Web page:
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IT trade association CompTIA is considering launching as part of its effort to develop a set of guidelines to help resellers transform their businesses a new “trustmark” certification solution providers could earn to show that their businesses are based on sound financial principles.

While that concept is good in itself, in that anything that helps solution providers run their businesses better is a good thing, this “trustmark” should be more than just something that solution providers earn to make vendors have more faith in them.

As reported in our sister publication, there has been a raft of fraud lately among the ranks of IT professionals wherein a business or IT executive sets out to defraud his or her company by creating a shell company that provides some type of IT service.

For example, New York City has filed a complaint against two former IT executives associated with the city’s Office of the Chief Medical Examiner. The complaint alleges that the two men set up bogus companies to do IT work for the office as part of scheme to pilfer money from a federal fund set up in the wake of the World Trade Center attacks.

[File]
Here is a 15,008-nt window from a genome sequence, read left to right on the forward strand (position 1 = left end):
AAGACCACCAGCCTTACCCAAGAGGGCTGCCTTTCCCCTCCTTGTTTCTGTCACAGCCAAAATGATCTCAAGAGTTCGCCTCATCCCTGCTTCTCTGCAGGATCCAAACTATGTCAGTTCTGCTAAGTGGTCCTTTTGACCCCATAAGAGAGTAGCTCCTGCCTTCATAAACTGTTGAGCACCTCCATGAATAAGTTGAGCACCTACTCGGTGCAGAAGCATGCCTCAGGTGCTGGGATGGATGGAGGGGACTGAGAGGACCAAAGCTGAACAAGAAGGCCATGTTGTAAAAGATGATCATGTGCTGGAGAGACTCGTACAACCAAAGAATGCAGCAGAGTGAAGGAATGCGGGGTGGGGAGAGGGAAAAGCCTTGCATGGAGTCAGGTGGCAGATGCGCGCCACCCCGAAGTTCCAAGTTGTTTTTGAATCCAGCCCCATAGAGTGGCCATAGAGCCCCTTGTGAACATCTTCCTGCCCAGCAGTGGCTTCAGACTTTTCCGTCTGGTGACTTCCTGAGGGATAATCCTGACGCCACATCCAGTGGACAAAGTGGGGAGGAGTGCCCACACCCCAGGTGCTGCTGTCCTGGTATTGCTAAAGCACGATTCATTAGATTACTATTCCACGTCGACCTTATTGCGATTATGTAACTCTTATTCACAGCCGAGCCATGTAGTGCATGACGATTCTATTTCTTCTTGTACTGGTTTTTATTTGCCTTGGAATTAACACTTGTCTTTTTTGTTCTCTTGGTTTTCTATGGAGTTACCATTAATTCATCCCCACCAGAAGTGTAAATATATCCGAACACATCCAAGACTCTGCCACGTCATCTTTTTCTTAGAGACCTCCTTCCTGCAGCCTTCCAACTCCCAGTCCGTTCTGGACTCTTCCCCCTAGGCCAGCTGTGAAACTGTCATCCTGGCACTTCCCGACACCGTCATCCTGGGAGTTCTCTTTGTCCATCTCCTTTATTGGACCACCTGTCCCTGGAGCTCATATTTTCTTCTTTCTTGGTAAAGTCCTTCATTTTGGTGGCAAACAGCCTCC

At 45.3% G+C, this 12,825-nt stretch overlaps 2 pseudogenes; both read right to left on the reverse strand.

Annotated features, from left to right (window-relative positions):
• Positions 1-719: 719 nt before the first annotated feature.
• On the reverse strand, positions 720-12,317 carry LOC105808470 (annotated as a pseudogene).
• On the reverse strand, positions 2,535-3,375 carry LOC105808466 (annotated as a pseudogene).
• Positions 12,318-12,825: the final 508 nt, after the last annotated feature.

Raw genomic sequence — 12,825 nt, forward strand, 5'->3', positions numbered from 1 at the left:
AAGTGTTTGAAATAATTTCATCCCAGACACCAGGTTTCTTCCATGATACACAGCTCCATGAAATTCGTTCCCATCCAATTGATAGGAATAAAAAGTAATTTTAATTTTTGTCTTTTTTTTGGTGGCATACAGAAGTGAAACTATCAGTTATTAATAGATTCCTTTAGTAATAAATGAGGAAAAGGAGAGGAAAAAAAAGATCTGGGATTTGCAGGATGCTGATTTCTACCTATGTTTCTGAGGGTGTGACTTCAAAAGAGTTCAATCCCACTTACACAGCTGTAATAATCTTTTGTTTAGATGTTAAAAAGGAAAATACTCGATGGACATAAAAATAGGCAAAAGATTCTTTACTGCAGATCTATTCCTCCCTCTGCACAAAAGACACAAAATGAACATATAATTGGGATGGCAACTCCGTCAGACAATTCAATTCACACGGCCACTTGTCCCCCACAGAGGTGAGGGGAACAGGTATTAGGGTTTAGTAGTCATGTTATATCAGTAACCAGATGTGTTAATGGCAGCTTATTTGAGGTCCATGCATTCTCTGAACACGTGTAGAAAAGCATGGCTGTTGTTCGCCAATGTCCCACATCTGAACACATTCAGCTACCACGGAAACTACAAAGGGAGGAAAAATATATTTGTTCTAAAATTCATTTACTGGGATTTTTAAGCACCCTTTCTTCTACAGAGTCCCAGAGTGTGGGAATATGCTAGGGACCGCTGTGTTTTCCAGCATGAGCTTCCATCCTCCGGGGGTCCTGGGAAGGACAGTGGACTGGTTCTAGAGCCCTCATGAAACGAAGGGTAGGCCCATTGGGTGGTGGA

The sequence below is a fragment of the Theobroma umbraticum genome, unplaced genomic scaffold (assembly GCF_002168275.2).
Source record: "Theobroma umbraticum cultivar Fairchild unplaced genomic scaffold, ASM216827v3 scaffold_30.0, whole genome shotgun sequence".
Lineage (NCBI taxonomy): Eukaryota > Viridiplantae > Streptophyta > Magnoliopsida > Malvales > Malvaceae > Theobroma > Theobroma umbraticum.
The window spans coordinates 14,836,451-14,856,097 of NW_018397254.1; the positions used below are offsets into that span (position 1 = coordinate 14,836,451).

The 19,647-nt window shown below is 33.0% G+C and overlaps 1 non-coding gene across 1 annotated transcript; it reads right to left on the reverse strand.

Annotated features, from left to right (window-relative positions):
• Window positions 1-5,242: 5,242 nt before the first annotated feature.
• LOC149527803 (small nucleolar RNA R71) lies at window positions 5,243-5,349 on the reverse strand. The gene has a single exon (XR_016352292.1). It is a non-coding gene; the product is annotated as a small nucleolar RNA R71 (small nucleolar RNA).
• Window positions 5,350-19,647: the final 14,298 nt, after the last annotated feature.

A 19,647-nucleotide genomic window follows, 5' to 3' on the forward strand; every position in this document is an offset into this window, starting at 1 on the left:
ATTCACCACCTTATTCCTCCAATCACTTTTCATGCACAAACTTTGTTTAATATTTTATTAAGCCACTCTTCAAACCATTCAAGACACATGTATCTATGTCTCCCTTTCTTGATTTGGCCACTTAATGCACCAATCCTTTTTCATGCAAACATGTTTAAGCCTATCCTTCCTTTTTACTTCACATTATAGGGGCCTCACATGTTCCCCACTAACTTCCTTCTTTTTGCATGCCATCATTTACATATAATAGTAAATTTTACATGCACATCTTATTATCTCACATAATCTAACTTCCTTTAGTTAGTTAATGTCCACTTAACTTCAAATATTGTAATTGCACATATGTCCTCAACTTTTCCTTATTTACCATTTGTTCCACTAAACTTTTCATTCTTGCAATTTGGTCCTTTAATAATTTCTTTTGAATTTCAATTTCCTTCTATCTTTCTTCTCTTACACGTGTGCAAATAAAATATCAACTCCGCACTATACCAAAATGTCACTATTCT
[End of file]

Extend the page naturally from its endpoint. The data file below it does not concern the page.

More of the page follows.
Meanwhile, Hewlett-Packard in Canada is pursuing a wide-ranging civil lawsuit that seeks to recover $146 million that was allegedly lost when multiple individuals set up reseller and services companies to overbill the Canadian government.

More recently, the New York Post the week of Aug. 7 published a piece by Christopher Byron questioning the appropriateness and legality of a buyout of The A Consulting Team by an Indian company, Helios & Matheson, which the article says has questionable finances.

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While all these cases and related issues have yet to be resolved and may in fact prove to be the opposite of what is being portrayed in court documents and financial reports, the fact of the matter is that cases like these tarnish the overall reputation of the channel.

We’ve all heard any number of financial horror stories over the past many years involving solution providers, so a “trustmark” should be not just something to soothe vendors but rather a badge of honor that says to customers that they can trust the solution provider that earned it.

We’re still in early days of the whole “trustmark” concept, but given the fact that any impropriety among the few negatively affects the whole, the time has come for the channel to create some kind of self-policing mechanism that not only inspires faith in the customer, but also serves to upgrade the image of the channel as a whole across the entire spectrum of the IT industry.

Michael Vizard is editorial director of Ziff Davis Media’s Enterprise Technology group. He can be reached at